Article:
The reason I ask is because they are some of the more famous whitetail ranches in Texas and yes they are confined by high fence.

You really need to go on a good high fence hunt. I do not mean to insult you in any way but you are really uneducated about the subject of what these hunts can be like. I have never been on a hunt where I was driven around until I saw the animal I wanted to shoot and then shoot him.

We have driven to a certain area, gotten out and hunted from there, same as if there was no high fence around. Your comments just suprise me. I would also be curious if you would consider hunting in south africa. If so, 85% of all hunting in south africa is behind high fences. They will tell you it is to keep poachers and predators out but it is no different then any other high fence hunting ranch other then its in africa so it makes it alright.

There is such a huge variaty of game to be hunted in the US that did not used to be here and hunters used to have to travel thousands of miles if they wanted certain animals. That is not the case now and the challange of these hunts is no less then if you were hunting them in the wild where they originated. In fact, with many species, they have gone nearly extinct in their native lands but because of american ranchers and hunters, their numbers are very large here in the US where they were introduced and are now thriving.

I have driven through TX from the top of the panhandle to the tip in the Gulf. Besides a bit in the panhandle, it was nothing but high fence after high fence. Just because you fence in the native game does not mean its any better then fencing in exotic game.

again, I do not mean to offend but you are really uneducated in what is out there as far as challanges in some of these hunts. If you lump them all into the same catagory like your doing, all of these hunts are unethical.

WHen I hunt wild deer, if I get within 800 yards of a deer, the only thing that determines if that deer lives or dies is my decision to shoot him or not. Is that fair chase??? Many will say no!!! But why not, the deer are wild, unconfined deer. Is it my ability to kill a deer at 1/2 mile that makes it unethical????? Is it not fair chase still even though when it comes down to it, its very easy to get within a half mile of any deer even if wild. Is it unethical for me to shoot that deer when the deer feels totally safe because he has learned all his life that the humans can not hurt him from a certain distance???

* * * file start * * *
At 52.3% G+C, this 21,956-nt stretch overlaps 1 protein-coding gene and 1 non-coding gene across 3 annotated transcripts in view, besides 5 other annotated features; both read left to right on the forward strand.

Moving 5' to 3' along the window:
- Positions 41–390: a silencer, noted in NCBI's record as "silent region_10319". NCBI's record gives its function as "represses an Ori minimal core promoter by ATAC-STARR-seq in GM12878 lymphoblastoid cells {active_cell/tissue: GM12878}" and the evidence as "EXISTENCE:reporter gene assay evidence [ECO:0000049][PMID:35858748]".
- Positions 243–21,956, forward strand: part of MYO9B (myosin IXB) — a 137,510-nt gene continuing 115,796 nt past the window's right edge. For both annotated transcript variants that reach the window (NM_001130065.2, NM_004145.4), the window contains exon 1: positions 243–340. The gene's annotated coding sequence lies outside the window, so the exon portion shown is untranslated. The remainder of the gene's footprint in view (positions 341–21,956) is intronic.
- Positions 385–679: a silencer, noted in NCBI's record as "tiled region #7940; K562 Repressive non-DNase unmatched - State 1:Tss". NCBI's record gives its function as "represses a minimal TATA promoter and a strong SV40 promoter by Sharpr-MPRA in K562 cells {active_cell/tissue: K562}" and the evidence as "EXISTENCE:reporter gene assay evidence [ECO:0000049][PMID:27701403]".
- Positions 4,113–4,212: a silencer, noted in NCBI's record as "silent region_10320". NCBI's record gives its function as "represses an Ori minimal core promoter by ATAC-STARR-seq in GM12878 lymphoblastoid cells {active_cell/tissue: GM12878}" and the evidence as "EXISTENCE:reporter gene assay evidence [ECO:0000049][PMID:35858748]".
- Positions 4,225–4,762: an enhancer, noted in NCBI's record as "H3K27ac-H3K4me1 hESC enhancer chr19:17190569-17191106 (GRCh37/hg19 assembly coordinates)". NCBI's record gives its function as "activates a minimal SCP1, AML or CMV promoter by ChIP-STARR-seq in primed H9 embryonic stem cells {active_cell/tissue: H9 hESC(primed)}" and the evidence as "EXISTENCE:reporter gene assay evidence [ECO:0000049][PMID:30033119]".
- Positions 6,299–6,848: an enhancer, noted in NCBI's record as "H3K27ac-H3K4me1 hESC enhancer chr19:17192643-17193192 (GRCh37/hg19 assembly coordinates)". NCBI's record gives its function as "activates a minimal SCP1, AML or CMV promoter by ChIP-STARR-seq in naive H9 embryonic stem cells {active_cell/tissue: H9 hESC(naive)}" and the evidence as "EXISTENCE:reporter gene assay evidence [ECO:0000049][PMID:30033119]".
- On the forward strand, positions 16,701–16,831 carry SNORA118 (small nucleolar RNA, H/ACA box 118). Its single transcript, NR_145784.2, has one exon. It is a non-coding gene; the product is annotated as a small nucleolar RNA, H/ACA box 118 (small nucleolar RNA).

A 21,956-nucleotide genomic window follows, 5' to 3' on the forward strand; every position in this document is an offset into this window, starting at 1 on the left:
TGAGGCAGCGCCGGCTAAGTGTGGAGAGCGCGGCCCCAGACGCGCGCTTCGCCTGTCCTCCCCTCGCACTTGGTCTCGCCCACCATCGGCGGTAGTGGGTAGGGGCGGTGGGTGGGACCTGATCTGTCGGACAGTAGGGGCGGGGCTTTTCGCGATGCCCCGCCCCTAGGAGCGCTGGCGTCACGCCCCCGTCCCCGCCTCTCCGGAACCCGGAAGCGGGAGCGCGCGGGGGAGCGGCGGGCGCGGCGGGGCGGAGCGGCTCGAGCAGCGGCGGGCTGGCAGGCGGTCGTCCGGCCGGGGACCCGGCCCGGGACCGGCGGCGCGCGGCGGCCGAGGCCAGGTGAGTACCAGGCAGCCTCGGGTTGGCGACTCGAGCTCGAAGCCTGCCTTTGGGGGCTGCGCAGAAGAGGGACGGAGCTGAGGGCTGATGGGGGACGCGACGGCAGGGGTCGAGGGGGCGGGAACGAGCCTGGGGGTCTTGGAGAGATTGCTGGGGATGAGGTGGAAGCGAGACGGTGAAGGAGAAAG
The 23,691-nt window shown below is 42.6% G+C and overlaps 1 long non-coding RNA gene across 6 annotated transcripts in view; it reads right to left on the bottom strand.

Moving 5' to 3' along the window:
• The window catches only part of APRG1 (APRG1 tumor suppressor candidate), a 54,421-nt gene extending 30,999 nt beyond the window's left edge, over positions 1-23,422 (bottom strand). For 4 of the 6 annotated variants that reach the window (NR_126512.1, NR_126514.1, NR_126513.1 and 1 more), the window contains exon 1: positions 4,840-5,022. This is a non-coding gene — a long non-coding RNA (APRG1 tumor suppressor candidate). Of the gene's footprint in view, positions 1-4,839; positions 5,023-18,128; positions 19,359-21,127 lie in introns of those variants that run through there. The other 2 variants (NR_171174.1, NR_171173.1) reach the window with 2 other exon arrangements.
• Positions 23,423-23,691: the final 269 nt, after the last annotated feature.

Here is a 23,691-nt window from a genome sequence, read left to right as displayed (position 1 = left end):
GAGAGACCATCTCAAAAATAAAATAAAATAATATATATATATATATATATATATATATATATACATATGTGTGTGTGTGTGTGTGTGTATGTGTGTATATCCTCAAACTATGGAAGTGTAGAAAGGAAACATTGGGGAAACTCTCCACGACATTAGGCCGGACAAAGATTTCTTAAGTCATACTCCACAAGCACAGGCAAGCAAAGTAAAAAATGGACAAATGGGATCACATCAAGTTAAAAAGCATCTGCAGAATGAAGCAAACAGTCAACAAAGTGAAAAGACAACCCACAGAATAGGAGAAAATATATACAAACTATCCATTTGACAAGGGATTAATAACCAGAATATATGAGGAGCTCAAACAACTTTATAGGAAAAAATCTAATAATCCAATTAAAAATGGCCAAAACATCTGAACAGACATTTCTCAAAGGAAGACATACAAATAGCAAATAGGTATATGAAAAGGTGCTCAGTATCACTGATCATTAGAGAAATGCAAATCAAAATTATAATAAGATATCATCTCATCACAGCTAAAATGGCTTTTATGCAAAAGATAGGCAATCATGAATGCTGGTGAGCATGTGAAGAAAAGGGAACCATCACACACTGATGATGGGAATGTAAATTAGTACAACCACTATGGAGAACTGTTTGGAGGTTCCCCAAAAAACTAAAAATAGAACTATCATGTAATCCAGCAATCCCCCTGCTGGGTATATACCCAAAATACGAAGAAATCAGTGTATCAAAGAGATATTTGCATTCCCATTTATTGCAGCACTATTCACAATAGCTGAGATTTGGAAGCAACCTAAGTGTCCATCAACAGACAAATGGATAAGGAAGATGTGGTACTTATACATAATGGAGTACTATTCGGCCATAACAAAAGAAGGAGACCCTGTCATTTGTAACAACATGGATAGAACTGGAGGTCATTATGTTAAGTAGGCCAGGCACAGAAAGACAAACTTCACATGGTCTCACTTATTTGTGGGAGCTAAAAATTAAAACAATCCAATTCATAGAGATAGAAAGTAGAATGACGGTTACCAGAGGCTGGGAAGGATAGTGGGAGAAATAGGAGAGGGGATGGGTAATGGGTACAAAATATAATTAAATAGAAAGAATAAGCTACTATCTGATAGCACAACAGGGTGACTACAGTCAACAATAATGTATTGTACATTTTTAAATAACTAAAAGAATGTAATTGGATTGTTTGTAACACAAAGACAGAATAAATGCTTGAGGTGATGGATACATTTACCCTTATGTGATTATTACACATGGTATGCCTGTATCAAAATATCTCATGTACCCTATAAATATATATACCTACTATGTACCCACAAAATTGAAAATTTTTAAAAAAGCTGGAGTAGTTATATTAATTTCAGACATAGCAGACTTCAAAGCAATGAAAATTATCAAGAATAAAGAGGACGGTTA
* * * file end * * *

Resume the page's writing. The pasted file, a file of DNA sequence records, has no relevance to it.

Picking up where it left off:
Am I unethical when I slip a bullet though his ribs at that range even though he tought he was perfectly safe standing there watching me from what he believed was a safe distance.

I would agree, some ranches are really sick but most of them have been closed down due to responses from hunters.

Again, you need to learn what actually happens on these hunts instead of sitting there looking down your nose at these ranches because you believe them to be nothing more then canned hunts and unethical. In your own words, you have never been on one so how can you comment about it one way or another, especially against them. If you had at least been on some I would respect your opinion on the matter but not until you actually try something should you hammer it so aggressively.

By the way, there is a record book for just this type of hunt. Safari Club International has record book listings for estate hunting and they have the same ethical guidelines as the B&C club only they cover world wide game. Again, broadin your horizons, there is alot more out there to be had. You missing out on alot of fun hunts for exotic game and its a pitty to as you live in THE biggest high fence hunting state in the country and world for that matter.

Kirby Allen(50)